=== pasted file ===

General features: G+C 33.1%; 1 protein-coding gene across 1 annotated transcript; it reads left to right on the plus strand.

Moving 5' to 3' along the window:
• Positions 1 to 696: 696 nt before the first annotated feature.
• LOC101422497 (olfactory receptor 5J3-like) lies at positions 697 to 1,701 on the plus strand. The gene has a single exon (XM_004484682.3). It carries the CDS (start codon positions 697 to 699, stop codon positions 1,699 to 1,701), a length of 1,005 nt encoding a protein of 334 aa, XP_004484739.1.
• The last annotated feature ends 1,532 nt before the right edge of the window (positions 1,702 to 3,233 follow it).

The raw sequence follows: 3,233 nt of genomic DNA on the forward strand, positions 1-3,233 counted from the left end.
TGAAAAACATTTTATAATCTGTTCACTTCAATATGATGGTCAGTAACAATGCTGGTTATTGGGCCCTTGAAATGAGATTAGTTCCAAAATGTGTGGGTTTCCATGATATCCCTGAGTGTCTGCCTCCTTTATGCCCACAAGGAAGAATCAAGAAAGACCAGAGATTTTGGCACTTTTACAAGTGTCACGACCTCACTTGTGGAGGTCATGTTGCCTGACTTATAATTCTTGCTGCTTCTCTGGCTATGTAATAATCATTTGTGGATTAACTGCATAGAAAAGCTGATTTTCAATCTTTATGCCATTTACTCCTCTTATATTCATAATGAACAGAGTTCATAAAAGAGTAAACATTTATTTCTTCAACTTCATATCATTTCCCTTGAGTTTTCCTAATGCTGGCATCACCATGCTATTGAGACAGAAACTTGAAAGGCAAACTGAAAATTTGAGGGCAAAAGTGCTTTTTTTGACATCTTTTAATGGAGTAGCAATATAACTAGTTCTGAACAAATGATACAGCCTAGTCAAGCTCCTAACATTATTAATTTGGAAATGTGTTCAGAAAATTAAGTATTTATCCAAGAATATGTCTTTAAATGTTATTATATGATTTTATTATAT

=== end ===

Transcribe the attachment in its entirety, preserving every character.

General features: G+C 33.1%; 1 protein-coding gene across 1 annotated transcript; it reads left to right on the plus strand.

Moving 5' to 3' along the window:
• Positions 1 to 696: 696 nt before the first annotated feature.
• LOC101422497 (olfactory receptor 5J3-like) lies at positions 697 to 1,701 on the plus strand. The gene has a single exon (XM_004484682.3). It carries the CDS (start codon positions 697 to 699, stop codon positions 1,699 to 1,701), a length of 1,005 nt encoding a protein of 334 aa, XP_004484739.1.
• The last annotated feature ends 1,532 nt before the right edge of the window (positions 1,702 to 3,233 follow it).

The raw sequence follows: 3,233 nt of genomic DNA on the forward strand, positions 1-3,233 counted from the left end.
TGAAAAACATTTTATAATCTGTTCACTTCAATATGATGGTCAGTAACAATGCTGGTTATTGGGCCCTTGAAATGAGATTAGTTCCAAAATGTGTGGGTTTCCATGATATCCCTGAGTGTCTGCCTCCTTTATGCCCACAAGGAAGAATCAAGAAAGACCAGAGATTTTGGCACTTTTACAAGTGTCACGACCTCACTTGTGGAGGTCATGTTGCCTGACTTATAATTCTTGCTGCTTCTCTGGCTATGTAATAATCATTTGTGGATTAACTGCATAGAAAAGCTGATTTTCAATCTTTATGCCATTTACTCCTCTTATATTCATAATGAACAGAGTTCATAAAAGAGTAAACATTTATTTCTTCAACTTCATATCATTTCCCTTGAGTTTTCCTAATGCTGGCATCACCATGCTATTGAGACAGAAACTTGAAAGGCAAACTGAAAATTTGAGGGCAAAAGTGCTTTTTTTGACATCTTTTAATGGAGTAGCAATATAACTAGTTCTGAACAAATGATACAGCCTAGTCAAGCTCCTAACATTATTAATTTGGAAATGTGTTCAGAAAATTAAGTATTTATCCAAGAATATGTCTTTAAATGTTATTATATGATTTTATTATAT